The mid-1990s saw many of the high-end stores waving goodbye. The arrival of Target was one of the bright spots. Though Toys R Us shrunk, this facilitated the advent of Rebel. ALDI currently holds the latter’s space. By 1998, the mall was seeing dwindling numbers as nearby centres were attracting more dollars. Roselands was refurbished, Miranda was growing, and Burwood was modernised. The building was showing its age and many businesses were boarding up. Franklins begat Food For Less which begat Tong Li Supermarket. As mentioned, Grace Bros or Myer closed in 2015. With a dearth of high-end shops and department stores, the centre was seen as moving more toward Rockdale Plaza. In other words, the Westfield had a bevy of discount stores but in much need of refitting.

2015 upgrade

As noted, the mall underwent a major refurbishment in 2015. This followed on the heels of of Myer and Toys R Us turning their backs on the centre. The $100 million refitting was completed on 18 November 2015. Celebrations ensued the next day. The redevelopment includes a new wholescale Woolworths as well as a JB HiFi on the former lower ground space of Myer. Meanwhile, Big W and Cotton On replaced the upper floor of Myer. A Rebel Sport ate into the half of Kmart. Best & Less barged into the former Toys R Us. There was likewise a new rooftop outdoor dining area. The Greater Union was rebranded as Event Cinemas, with a humongous Vmax screen added for good measure. Anyhow, new department stores were announced. Three mini majors were touted in July of last year. These would replace the erstwhile Target store. The first two, TK Maxx and Uniqlo, have already opened.

Minimalism galore

This is definitely one of the more minimalist Westfields around. Make no mistake though: this is a plaza that caters to a busy community. Though labelled as an ageing mall in the past, they have made an effort in recent years to move with the times. I remember when I first visited, they didn’t even have a Vmax screen. Unlike Roselands, this mall is close to the train station. This centre reminds me of Top Ryde. Both of them have Event Cinemas and there are overlaps among the stores. Both have seen the bolting of a major tenant. Both underwent major refurbishments in the past decade. While Hurstville is more accessible, Top Ryde is about fifty percent larger than Hurstville. The centre may not be the biggest, the newest, or even the closest, but is worth a visit every once in a while.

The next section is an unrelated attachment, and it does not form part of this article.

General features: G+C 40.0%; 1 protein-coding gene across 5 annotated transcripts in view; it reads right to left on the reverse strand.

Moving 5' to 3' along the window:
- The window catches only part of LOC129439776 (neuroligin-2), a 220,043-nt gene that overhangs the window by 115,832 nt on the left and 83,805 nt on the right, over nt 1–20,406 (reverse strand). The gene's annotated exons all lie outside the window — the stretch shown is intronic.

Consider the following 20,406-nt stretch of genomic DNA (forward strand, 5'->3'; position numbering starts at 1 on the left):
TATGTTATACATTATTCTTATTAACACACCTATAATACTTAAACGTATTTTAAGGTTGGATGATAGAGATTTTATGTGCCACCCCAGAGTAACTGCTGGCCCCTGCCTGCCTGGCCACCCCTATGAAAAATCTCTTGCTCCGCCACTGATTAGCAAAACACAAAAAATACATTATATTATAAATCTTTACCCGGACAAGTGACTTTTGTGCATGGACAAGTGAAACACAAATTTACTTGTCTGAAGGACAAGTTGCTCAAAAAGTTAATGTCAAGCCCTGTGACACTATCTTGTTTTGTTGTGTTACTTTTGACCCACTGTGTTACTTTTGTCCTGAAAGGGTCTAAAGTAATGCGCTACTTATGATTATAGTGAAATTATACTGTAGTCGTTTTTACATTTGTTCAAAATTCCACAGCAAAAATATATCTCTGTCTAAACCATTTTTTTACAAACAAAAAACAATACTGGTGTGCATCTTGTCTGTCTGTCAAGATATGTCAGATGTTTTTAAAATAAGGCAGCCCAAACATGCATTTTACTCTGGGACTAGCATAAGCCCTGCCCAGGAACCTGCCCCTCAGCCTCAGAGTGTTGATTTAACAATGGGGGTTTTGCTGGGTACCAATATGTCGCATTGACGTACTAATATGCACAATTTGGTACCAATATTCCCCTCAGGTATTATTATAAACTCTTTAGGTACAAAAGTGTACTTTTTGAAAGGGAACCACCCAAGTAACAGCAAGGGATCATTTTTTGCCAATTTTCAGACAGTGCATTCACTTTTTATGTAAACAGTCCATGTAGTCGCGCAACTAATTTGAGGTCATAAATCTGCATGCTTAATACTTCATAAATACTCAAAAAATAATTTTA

Bon appetit
Posted in fashion, reviews, Travel | Leave a comment

Fresh reads

Christmas is almost upon us, a festive season most unlike prior celebrations. The pandemic has brought a different milieu. This list includes another Grisham, his bestselling A Time for Mercy. This is the third instalment in his Jake Brigance series. Grisham has been making serials of late. This year alone, he’s produced Camino Winds and Mercy. Phantom by Jo Nesbo is next. After hanging onto the Nesbo, I just thought the time was right to tick this off my inventory. A Life in Parts forms the third leg of the tripod. Master actor Bryan Cranston pens this edition’s de rigueur nonfiction title.

  • A Time for Mercy (Grisham). I admit that I haven’t read the previous two books in the series, though I’ve seen the first on screen. I noted that this series is about racial tensions in the South. Brigance is a defence attorney helping the indigent. He has represented Carl Hailey, a convicted black murderer. The latter was acquitted. In this edition, he gets a job nobody wants: to save a cop killer. Drew Gamble, sixteen, is indicted on the murder of Stuart Kofer, a sheriff’s deputy in Clanton. Kofer came home intoxicated and left the mother, Josie Gamble, unconscious. The Gambles (Drew, Josie, and Keira) are all revealed to be victims of abuse.

The A-team

The whole town has passed their judgment on Drew. Jake courts their ire, though he has little say in the matter. Brigance’s career suffers as a result of taking the Gamble case. Instead of a multimillion-dollar settlement on another case, he is staring at a lengthy wait for a trial. His office also gets far fewer cases. However, he has the support of a strong team. In his corner is his wife, Carla and his assistant, Portia. His old buddy, Harry Rex, reassures him while Lucien Wilbanks remains his mentor. This is by far the toughest lawsuit he’s faced as all evidence points to Drew.

The verdict